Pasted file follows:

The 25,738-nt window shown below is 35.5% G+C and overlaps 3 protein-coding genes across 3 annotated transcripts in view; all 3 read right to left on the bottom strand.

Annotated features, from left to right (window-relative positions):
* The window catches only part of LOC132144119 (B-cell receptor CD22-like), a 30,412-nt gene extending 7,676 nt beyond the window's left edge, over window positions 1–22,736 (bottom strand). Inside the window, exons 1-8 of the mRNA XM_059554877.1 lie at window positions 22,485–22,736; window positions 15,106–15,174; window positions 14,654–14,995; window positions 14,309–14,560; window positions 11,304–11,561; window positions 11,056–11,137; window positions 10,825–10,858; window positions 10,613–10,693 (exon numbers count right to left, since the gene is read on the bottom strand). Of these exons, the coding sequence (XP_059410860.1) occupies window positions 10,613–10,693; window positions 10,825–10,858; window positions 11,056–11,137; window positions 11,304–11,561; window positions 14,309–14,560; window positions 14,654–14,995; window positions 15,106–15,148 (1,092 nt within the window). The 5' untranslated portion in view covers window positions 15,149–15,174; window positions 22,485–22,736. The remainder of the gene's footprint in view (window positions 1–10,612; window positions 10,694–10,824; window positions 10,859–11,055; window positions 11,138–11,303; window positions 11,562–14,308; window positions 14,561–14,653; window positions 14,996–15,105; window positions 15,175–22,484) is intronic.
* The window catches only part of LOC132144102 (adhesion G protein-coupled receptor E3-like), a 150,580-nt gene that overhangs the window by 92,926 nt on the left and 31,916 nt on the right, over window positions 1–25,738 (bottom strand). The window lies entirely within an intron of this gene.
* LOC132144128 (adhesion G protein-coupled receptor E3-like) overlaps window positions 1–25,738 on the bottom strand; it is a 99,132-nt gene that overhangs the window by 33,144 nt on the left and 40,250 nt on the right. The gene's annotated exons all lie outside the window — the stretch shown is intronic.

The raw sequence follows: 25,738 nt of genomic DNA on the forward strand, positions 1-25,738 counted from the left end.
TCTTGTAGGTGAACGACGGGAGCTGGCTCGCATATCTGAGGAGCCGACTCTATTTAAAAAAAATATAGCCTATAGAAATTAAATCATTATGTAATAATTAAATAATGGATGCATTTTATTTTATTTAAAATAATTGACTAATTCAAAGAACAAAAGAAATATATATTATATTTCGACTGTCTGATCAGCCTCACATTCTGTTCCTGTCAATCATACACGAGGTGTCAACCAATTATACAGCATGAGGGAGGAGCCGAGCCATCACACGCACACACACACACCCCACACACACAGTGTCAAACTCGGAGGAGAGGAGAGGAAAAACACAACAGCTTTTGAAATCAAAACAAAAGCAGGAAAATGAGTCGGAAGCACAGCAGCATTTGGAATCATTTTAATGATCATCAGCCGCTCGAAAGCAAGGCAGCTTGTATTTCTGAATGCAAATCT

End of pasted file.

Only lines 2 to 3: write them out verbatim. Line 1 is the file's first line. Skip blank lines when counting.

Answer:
Annotated features, from left to right (window-relative positions):
* The window catches only part of LOC132144119 (B-cell receptor CD22-like), a 30,412-nt gene extending 7,676 nt beyond the window's left edge, over window positions 1–22,736 (bottom strand). Inside the window, exons 1-8 of the mRNA XM_059554877.1 lie at window positions 22,485–22,736; window positions 15,106–15,174; window positions 14,654–14,995; window positions 14,309–14,560; window positions 11,304–11,561; window positions 11,056–11,137; window positions 10,825–10,858; window positions 10,613–10,693 (exon numbers count right to left, since the gene is read on the bottom strand). Of these exons, the coding sequence (XP_059410860.1) occupies window positions 10,613–10,693; window positions 10,825–10,858; window positions 11,056–11,137; window positions 11,304–11,561; window positions 14,309–14,560; window positions 14,654–14,995; window positions 15,106–15,148 (1,092 nt within the window). The 5' untranslated portion in view covers window positions 15,149–15,174; window positions 22,485–22,736. The remainder of the gene's footprint in view (window positions 1–10,612; window positions 10,694–10,824; window positions 10,859–11,055; window positions 11,138–11,303; window positions 11,562–14,308; window positions 14,561–14,653; window positions 14,996–15,105; window positions 15,175–22,484) is intronic.